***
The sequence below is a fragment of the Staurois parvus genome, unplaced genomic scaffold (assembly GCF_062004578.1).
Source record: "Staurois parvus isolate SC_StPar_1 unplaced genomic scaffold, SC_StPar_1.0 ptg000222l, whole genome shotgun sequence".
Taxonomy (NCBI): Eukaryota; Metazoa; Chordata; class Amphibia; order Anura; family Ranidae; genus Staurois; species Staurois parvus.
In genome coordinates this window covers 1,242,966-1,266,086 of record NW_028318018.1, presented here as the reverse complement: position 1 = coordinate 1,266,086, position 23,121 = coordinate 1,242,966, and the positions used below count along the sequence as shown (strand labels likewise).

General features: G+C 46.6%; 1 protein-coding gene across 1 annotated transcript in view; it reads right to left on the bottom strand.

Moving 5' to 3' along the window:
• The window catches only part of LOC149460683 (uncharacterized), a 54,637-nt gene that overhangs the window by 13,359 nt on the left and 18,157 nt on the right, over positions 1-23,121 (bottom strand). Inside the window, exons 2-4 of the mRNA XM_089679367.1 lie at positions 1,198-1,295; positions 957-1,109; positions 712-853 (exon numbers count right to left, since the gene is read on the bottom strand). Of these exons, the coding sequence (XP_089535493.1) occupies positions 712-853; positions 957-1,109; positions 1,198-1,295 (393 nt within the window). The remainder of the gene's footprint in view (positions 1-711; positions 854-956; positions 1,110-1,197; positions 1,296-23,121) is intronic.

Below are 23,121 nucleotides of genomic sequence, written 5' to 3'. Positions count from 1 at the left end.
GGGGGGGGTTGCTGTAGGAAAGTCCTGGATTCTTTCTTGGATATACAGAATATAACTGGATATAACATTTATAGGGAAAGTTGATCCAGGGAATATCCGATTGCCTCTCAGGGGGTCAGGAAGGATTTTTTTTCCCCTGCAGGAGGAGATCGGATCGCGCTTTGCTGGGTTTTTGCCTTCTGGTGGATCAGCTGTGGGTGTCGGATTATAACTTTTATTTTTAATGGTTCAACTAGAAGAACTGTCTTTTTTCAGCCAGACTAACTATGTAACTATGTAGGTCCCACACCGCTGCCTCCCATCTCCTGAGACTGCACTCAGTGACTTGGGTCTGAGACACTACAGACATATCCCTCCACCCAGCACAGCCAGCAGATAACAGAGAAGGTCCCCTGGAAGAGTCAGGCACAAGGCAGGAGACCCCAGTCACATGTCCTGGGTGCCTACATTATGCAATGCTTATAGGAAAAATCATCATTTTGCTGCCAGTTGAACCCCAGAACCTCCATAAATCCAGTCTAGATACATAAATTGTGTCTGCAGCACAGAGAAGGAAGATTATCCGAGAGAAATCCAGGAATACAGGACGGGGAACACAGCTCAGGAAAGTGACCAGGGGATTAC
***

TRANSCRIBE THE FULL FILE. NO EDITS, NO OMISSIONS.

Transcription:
The sequence below is a fragment of the Staurois parvus genome, unplaced genomic scaffold (assembly GCF_062004578.1).
Source record: "Staurois parvus isolate SC_StPar_1 unplaced genomic scaffold, SC_StPar_1.0 ptg000222l, whole genome shotgun sequence".
Taxonomy (NCBI): Eukaryota; Metazoa; Chordata; class Amphibia; order Anura; family Ranidae; genus Staurois; species Staurois parvus.
In genome coordinates this window covers 1,242,966-1,266,086 of record NW_028318018.1, presented here as the reverse complement: position 1 = coordinate 1,266,086, position 23,121 = coordinate 1,242,966, and the positions used below count along the sequence as shown (strand labels likewise).

General features: G+C 46.6%; 1 protein-coding gene across 1 annotated transcript in view; it reads right to left on the bottom strand.

Moving 5' to 3' along the window:
• The window catches only part of LOC149460683 (uncharacterized), a 54,637-nt gene that overhangs the window by 13,359 nt on the left and 18,157 nt on the right, over positions 1-23,121 (bottom strand). Inside the window, exons 2-4 of the mRNA XM_089679367.1 lie at positions 1,198-1,295; positions 957-1,109; positions 712-853 (exon numbers count right to left, since the gene is read on the bottom strand). Of these exons, the coding sequence (XP_089535493.1) occupies positions 712-853; positions 957-1,109; positions 1,198-1,295 (393 nt within the window). The remainder of the gene's footprint in view (positions 1-711; positions 854-956; positions 1,110-1,197; positions 1,296-23,121) is intronic.

Below are 23,121 nucleotides of genomic sequence, written 5' to 3'. Positions count from 1 at the left end.
GGGGGGGGTTGCTGTAGGAAAGTCCTGGATTCTTTCTTGGATATACAGAATATAACTGGATATAACATTTATAGGGAAAGTTGATCCAGGGAATATCCGATTGCCTCTCAGGGGGTCAGGAAGGATTTTTTTTCCCCTGCAGGAGGAGATCGGATCGCGCTTTGCTGGGTTTTTGCCTTCTGGTGGATCAGCTGTGGGTGTCGGATTATAACTTTTATTTTTAATGGTTCAACTAGAAGAACTGTCTTTTTTCAGCCAGACTAACTATGTAACTATGTAGGTCCCACACCGCTGCCTCCCATCTCCTGAGACTGCACTCAGTGACTTGGGTCTGAGACACTACAGACATATCCCTCCACCCAGCACAGCCAGCAGATAACAGAGAAGGTCCCCTGGAAGAGTCAGGCACAAGGCAGGAGACCCCAGTCACATGTCCTGGGTGCCTACATTATGCAATGCTTATAGGAAAAATCATCATTTTGCTGCCAGTTGAACCCCAGAACCTCCATAAATCCAGTCTAGATACATAAATTGTGTCTGCAGCACAGAGAAGGAAGATTATCCGAGAGAAATCCAGGAATACAGGACGGGGAACACAGCTCAGGAAAGTGACCAGGGGATTAC